What to Look Out For On Labels
Look out for the words - refined, deodorized, or extracts. These words automatically tell you that there have been processing practices used to alter the original state of the ingredient.
Note: not all processing practices are bad. But it does mean there have been other ingredients used to refine, deodorize, or extract the ingredient that does not have to legally be included in the label. For example, certain chemicals like bleach or di-2-Ethylhexyl phthalate might be used in the making of the ingredients but won't be listed. (see Health Canada 3.21.1).
At Miiko Skin Co., we use hot words such as organic and cruelty-free too. However, rather than stop there, we do educate on what those words mean to us and showcase to our community how we exemplify those standards.
What Does Green Beauty Mean at Miiko Skin Co?
Our vision at Miiko Skin Co is to retain the utmost ingredient integrity and formulate simple recipes. Each ingredient is added for a purpose, nothing more, nothing less.
Food-Grade Organic - we try to source as many food-grade organic ingredients as possible. This means the ingredient has passed through more stringent governance. A lot of our edible ingredients are artisan, meaning the suppliers take pride in their craft and creation. Sometimes we like to bake with our ingredients! Here is a recipe for some tasty Dark Chocolate Tahini Fudge!
Glass Packaging - Dark blue and amber glass containers are the best at preserving the quality of a product. We aim to be conscious of the packaging we use, so that it does not risk your health or harm the planet.
Supplier Relationships - We have a close relationship with all of our suppliers. Many of them deliver ingredients to our door. We share values about sustainable packaging and high-quality ingredients. We include our suppliers on our labels and they are part of our story.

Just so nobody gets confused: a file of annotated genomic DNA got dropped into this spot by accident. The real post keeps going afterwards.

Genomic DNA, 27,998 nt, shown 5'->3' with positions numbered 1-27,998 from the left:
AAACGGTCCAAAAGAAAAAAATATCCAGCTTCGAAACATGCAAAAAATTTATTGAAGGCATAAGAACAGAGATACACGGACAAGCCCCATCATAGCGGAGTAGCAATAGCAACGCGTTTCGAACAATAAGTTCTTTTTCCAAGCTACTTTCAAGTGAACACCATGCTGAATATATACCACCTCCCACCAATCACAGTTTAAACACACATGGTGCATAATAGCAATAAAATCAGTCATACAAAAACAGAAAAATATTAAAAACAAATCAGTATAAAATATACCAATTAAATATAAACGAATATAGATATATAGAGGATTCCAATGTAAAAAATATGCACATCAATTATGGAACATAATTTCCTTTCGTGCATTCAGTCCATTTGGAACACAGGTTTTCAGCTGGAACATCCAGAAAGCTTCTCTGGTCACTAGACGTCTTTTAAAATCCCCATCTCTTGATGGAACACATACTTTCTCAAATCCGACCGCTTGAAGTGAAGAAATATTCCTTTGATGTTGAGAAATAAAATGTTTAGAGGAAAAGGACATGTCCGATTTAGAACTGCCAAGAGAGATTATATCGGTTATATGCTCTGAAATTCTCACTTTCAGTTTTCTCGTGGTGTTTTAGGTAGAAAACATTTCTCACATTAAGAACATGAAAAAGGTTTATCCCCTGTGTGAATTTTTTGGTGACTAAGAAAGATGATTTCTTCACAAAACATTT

Safe - our products are safe to manufacture, safe for the skin, and safe to go down the drain. We truly believe in high-quality ingredients, simple recipes, and formulas with packaging that inherently require zero additives.
Refillable & Returnable - taking responsibility for our packaging after it has left HQ. At the beginning of 2021 we have refilled over 5000 Miiko Skin Co bottles, and accepted over 1500 bottles back! Learn more about our sustainable business model in this video.
Resiliency - the key to sustainable growth in business. We strive to create products people want and will enjoy. We want to be a staple in your self-care routine and encourage you to enjoy your skin health for life.
Here is a list of what we advocate for in the future of skincare:
The same levels of monitoring and evaluation for the organic certification as food.
Tighter regulation and testing for any new chemicals entering the market.
Clarity about the risks of every toxin included in products on the label.
Inclusion of the toxic ingredients used in the processes of making ingredients and their potential risks on the label.
Information about the total volume of toxic ingredients used in each product so consumers can properly gauge their personal intake.
Companies transparently stating if their ingredients have been tested for health risks.
Industry taxing for manufacturing pollution, packaging waste, and animal cruelty for a balanced market price.
- Read our blog: "Get Started With Our Green Beauty Checklist"